I work in a very specific setting that I don’t want to name, but within that setting is the risk of danger to staff. I’m new to this type of work, but I did take the job understanding that I could be physically hurt at work. I’ve recently been put in a situation that directly threatens my safety (via another person—it’s a hospital, I’ll say that much), and I’m not dealing with it well at all! I’m actually writing this letter at my desk, on the verge of tears. I want to do well at my job, but I don’t want to be physically attacked. The thought of getting hurt at work is turning out to be too much for me. What do I do?
Talk to your supervisor, or more specifically, someone who has been working in your environment for a long time. I imagine you work in some type of psychiatric or mental health setting, and I believe you when you say you’re at risk and it’s terrifying for you. It takes a special type of person to provide medical care while under threat of attack, but I’m sure these providers don’t show up on their first day ready to tackle an unruly patient. You gotta work up some nerve, I’d suppose.
And you said that you’re new to this kind of job, so go talk to some workplace veterans about their early days and how they got where they are now in managing the stress of their work environment. Is there support staff available to accompany you into stressful environments? Try to have someone present with you when you can, someone who’s practiced at the scarier aspects of your job and will step in if you freeze up.
I also want to tell you to take it easy on yourself and give yourself room to grow into your new job. You’re new, and no one is expecting you to be Patch Adams just yet. Do your best, but don’t expect miracles out of yourself. Your fears and concerns are justified, and you will manage your way through them, just like your coworkers have.
My husband is great. He likes to carry his weight in our home and routinely cooks and cleans without being asked. Here’s the problem: He’s terrible at it! Half-swept floors, dishes covered in fingerprints and dried food, and no attention paid to detail. Also, I don’t really like his cooking! He uses ingredients that I don’t care for, and he overcooks vegetables to mush. But he does all this without asking, so I’m an asshole, right?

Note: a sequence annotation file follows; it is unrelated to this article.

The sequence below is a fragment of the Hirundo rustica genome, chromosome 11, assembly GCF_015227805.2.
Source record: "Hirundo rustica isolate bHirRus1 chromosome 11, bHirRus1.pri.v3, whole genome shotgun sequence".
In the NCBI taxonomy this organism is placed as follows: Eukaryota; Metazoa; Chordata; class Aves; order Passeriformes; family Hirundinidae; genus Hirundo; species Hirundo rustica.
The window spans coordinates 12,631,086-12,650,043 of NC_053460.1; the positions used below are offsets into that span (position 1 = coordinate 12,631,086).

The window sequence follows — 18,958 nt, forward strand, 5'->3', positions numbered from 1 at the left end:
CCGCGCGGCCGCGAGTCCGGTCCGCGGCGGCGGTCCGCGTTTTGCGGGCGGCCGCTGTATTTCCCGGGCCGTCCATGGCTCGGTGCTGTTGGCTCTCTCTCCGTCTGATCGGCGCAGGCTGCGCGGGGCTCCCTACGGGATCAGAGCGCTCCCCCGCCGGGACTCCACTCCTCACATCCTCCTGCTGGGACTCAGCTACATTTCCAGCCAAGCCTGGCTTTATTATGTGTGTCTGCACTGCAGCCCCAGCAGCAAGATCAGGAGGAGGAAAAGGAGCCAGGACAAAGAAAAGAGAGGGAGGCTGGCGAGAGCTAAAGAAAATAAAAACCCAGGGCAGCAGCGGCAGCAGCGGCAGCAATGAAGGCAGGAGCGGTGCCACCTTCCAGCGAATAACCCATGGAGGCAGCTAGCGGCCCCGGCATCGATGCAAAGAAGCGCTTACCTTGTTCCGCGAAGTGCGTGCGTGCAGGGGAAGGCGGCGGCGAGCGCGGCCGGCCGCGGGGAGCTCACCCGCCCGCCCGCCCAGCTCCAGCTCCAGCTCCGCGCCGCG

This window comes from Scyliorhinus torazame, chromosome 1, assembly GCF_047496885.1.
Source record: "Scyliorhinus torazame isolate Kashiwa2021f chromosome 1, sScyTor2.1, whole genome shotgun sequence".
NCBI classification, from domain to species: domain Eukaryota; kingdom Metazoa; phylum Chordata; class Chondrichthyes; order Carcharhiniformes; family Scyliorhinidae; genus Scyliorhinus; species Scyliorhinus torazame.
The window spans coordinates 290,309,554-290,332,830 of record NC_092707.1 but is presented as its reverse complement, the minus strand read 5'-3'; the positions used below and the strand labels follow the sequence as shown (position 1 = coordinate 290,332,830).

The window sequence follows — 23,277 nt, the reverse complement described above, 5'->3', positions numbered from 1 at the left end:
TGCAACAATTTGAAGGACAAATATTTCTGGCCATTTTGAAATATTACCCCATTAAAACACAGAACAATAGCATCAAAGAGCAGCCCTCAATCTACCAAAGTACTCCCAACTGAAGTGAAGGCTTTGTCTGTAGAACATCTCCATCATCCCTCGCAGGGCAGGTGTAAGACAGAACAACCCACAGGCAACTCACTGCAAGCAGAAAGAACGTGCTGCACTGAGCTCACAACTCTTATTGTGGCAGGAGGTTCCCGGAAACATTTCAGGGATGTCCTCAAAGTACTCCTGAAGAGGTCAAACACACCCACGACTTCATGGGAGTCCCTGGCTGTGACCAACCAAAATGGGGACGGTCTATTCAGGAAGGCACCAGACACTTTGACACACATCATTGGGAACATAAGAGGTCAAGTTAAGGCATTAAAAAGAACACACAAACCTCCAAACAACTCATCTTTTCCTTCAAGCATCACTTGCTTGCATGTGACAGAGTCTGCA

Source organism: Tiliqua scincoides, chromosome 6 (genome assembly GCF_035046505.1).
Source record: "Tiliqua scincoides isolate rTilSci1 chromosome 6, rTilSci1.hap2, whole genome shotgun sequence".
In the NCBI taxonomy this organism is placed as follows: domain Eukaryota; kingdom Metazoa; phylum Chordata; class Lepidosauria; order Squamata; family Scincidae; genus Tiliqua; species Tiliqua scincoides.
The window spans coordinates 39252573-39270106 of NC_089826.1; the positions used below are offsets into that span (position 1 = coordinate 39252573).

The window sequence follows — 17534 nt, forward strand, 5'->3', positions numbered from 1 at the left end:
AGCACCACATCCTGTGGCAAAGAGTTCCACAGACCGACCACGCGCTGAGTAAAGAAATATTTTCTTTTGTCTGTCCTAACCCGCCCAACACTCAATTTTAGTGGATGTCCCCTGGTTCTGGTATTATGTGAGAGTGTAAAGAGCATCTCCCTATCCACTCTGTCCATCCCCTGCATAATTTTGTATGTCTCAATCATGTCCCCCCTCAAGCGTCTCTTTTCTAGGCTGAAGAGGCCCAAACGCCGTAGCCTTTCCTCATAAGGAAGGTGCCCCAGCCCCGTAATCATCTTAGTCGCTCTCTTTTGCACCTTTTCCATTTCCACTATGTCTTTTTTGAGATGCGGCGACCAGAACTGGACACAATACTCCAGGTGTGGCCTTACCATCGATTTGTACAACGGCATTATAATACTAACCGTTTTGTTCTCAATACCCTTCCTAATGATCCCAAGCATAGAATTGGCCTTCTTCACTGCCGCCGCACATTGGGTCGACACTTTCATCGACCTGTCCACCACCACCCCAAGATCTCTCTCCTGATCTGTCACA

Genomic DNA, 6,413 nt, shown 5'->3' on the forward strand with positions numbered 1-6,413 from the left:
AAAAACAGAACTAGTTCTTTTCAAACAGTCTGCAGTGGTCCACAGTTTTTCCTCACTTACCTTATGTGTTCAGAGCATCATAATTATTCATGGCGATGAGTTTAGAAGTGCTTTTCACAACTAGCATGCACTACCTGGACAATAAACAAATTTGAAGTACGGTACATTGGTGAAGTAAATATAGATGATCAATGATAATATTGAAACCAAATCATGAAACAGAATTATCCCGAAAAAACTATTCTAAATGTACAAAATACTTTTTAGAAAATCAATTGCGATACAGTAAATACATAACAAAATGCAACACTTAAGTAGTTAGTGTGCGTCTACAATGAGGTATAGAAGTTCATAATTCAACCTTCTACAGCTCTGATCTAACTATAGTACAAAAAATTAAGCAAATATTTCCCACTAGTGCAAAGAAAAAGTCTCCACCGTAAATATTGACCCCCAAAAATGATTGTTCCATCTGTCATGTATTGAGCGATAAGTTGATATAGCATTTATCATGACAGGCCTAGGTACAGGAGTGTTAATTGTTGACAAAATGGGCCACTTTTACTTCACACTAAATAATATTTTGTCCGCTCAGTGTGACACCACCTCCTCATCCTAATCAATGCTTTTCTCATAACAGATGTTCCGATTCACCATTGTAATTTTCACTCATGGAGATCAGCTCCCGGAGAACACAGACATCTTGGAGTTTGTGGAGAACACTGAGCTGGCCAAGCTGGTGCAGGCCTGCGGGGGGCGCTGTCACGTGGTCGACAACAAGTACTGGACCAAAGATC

You’re not an asshole, you just know what you like. You have your own standard of cleanliness and you like your veggies crispy. You’re allowed! But your boo doesn’t share your standards, even though he is performing his husbandly duties in X-Game mode. That’s a tough nut to crack: If you speak up and correct him, does that mean you don’t appreciate his contributions? If you don’t say anything, are you prepared to eat mushy vegetables and drink out of dirty glasses until eternity?
I had a roommate who seriously never washed our dishes with soap (left food and grease on everything all the time), but he moved out, and I don’t have to think about him anymore. This, however, is your husband. I assume y’all wanna be together forever, so you’re gonna have to nip this in the bud.
I say that you just start cooking and cleaning with him. Not all the time—you wouldn’t want him to get too comfortable—but sharing these chores occasionally would give you the opportunity to provide direction and help y’all to create shared norms for your household. Cook dinner with him, and explain to him why mushy vegetables are less nutritious than firmly cooked ones. Wash dishes together, but let him do the actual washing, and be vocal when a dirty dish makes it into the drying rack.
Seriously, y’all, how are so many of us making it into adulthood without knowing how to wash a dish?
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